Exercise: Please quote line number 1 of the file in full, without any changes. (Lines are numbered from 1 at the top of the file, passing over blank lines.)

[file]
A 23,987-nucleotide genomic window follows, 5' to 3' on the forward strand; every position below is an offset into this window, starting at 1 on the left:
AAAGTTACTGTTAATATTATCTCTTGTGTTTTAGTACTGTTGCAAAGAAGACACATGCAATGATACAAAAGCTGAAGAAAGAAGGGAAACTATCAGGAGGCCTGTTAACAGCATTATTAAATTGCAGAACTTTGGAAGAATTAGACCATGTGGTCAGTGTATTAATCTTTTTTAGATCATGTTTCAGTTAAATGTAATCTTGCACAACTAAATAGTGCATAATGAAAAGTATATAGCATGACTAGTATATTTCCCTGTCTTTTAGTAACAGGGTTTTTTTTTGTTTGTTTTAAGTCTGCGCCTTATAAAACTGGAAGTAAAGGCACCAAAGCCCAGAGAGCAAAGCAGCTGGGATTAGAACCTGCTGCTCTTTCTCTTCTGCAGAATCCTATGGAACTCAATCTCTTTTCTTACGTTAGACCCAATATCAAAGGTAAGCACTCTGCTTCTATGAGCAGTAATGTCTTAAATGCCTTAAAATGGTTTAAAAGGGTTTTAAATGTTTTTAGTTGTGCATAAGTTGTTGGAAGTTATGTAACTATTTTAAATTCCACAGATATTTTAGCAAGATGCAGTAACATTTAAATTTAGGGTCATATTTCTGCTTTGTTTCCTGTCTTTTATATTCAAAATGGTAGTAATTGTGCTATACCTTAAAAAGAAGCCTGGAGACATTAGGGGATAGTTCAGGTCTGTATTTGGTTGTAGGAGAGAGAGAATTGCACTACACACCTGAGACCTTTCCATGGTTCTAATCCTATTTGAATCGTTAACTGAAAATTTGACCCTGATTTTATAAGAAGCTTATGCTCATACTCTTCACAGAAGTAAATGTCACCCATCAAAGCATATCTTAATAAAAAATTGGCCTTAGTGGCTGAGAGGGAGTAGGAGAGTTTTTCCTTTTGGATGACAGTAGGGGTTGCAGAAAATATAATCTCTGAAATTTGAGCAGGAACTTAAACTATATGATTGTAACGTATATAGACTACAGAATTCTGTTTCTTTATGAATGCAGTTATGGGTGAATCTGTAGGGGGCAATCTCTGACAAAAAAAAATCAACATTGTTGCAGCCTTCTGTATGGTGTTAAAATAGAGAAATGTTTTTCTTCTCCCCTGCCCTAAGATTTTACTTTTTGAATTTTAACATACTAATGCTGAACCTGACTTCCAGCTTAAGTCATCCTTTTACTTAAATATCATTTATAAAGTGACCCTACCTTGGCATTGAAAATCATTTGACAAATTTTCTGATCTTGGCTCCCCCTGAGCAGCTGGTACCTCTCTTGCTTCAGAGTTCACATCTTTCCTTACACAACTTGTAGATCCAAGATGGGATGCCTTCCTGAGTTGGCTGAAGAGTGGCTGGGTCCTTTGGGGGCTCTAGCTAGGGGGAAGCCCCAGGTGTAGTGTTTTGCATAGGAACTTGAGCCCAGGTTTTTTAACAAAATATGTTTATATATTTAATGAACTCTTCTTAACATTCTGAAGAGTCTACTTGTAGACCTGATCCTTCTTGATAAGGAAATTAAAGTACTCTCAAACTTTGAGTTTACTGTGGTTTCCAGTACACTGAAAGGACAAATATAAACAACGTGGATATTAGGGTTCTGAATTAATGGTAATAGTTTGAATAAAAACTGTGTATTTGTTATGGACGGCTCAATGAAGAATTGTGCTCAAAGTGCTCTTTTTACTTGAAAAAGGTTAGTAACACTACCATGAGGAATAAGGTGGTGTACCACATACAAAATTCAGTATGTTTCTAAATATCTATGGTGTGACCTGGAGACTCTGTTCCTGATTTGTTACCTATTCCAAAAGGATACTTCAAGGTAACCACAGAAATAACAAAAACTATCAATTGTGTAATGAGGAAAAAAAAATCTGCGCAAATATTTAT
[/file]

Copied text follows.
A 23,987-nucleotide genomic window follows, 5' to 3' on the forward strand; every position below is an offset into this window, starting at 1 on the left: